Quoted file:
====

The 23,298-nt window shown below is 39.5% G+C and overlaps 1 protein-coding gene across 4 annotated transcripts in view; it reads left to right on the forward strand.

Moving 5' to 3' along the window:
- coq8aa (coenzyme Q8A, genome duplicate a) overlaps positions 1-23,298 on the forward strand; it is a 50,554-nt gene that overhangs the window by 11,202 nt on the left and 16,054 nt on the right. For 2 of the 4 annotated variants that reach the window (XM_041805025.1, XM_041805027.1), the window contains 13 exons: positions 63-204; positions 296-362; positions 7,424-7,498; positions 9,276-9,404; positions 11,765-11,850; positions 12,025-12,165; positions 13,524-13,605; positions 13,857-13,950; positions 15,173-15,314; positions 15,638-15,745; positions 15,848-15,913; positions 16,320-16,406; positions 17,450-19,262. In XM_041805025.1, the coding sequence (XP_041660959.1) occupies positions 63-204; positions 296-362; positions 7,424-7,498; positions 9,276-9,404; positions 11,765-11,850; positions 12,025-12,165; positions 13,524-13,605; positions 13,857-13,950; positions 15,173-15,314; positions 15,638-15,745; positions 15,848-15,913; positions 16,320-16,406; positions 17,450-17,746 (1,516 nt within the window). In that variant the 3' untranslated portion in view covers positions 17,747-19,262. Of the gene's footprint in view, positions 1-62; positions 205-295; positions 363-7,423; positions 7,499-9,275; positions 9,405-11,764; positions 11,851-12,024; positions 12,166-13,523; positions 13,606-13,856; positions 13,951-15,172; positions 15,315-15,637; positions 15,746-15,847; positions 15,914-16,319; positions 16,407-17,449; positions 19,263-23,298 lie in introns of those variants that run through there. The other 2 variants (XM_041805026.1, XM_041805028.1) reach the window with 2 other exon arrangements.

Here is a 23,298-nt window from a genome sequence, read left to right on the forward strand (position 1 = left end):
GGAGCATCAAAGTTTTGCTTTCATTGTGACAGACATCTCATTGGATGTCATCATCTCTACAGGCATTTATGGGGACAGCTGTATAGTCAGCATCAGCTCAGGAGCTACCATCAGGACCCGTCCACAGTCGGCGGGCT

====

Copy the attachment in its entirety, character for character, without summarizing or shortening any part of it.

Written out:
The 23,298-nt window shown below is 39.5% G+C and overlaps 1 protein-coding gene across 4 annotated transcripts in view; it reads left to right on the forward strand.

Moving 5' to 3' along the window:
- coq8aa (coenzyme Q8A, genome duplicate a) overlaps positions 1-23,298 on the forward strand; it is a 50,554-nt gene that overhangs the window by 11,202 nt on the left and 16,054 nt on the right. For 2 of the 4 annotated variants that reach the window (XM_041805025.1, XM_041805027.1), the window contains 13 exons: positions 63-204; positions 296-362; positions 7,424-7,498; positions 9,276-9,404; positions 11,765-11,850; positions 12,025-12,165; positions 13,524-13,605; positions 13,857-13,950; positions 15,173-15,314; positions 15,638-15,745; positions 15,848-15,913; positions 16,320-16,406; positions 17,450-19,262. In XM_041805025.1, the coding sequence (XP_041660959.1) occupies positions 63-204; positions 296-362; positions 7,424-7,498; positions 9,276-9,404; positions 11,765-11,850; positions 12,025-12,165; positions 13,524-13,605; positions 13,857-13,950; positions 15,173-15,314; positions 15,638-15,745; positions 15,848-15,913; positions 16,320-16,406; positions 17,450-17,746 (1,516 nt within the window). In that variant the 3' untranslated portion in view covers positions 17,747-19,262. Of the gene's footprint in view, positions 1-62; positions 205-295; positions 363-7,423; positions 7,499-9,275; positions 9,405-11,764; positions 11,851-12,024; positions 12,166-13,523; positions 13,606-13,856; positions 13,951-15,172; positions 15,315-15,637; positions 15,746-15,847; positions 15,914-16,319; positions 16,407-17,449; positions 19,263-23,298 lie in introns of those variants that run through there. The other 2 variants (XM_041805026.1, XM_041805028.1) reach the window with 2 other exon arrangements.

Here is a 23,298-nt window from a genome sequence, read left to right on the forward strand (position 1 = left end):
GGAGCATCAAAGTTTTGCTTTCATTGTGACAGACATCTCATTGGATGTCATCATCTCTACAGGCATTTATGGGGACAGCTGTATAGTCAGCATCAGCTCAGGAGCTACCATCAGGACCCGTCCACAGTCGGCGGGCT